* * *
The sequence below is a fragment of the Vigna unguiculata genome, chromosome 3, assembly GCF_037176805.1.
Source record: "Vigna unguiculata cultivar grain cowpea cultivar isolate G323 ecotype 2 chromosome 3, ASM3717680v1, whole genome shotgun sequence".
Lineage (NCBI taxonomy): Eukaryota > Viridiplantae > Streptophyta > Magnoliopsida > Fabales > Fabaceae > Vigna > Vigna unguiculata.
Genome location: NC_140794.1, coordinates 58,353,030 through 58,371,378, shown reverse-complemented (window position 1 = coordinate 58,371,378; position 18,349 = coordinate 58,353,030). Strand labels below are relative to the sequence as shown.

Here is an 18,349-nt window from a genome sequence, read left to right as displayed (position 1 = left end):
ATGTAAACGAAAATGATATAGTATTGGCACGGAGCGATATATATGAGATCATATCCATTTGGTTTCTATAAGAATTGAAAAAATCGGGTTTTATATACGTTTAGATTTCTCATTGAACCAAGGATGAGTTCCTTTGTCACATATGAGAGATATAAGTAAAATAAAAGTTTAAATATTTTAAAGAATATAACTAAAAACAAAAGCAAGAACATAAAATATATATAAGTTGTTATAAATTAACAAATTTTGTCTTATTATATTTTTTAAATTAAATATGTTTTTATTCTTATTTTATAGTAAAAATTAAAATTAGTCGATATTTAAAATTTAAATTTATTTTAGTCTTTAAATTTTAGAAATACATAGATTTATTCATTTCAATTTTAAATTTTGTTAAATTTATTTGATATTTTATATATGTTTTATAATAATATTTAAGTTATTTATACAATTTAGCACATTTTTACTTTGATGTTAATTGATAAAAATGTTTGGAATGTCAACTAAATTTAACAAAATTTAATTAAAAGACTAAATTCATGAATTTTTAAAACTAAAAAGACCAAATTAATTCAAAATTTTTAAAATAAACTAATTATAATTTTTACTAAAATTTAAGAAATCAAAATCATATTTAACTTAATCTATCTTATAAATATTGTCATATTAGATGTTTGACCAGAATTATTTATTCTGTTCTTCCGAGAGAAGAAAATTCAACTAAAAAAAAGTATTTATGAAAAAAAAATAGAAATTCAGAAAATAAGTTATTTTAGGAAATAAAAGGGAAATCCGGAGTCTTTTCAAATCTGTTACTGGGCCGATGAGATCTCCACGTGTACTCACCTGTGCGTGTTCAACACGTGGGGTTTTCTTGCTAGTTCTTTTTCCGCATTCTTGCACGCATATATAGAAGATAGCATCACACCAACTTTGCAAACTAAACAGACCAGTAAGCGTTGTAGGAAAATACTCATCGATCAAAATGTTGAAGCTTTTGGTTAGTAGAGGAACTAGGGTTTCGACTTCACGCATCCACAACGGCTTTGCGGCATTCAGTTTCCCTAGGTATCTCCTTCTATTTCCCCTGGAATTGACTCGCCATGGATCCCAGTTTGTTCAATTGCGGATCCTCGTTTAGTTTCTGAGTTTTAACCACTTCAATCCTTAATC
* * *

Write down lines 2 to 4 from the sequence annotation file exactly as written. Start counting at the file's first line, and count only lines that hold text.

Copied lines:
Source record: "Vigna unguiculata cultivar grain cowpea cultivar isolate G323 ecotype 2 chromosome 3, ASM3717680v1, whole genome shotgun sequence".
Lineage (NCBI taxonomy): Eukaryota > Viridiplantae > Streptophyta > Magnoliopsida > Fabales > Fabaceae > Vigna > Vigna unguiculata.
Genome location: NC_140794.1, coordinates 58,353,030 through 58,371,378, shown reverse-complemented (window position 1 = coordinate 58,371,378; position 18,349 = coordinate 58,353,030). Strand labels below are relative to the sequence as shown.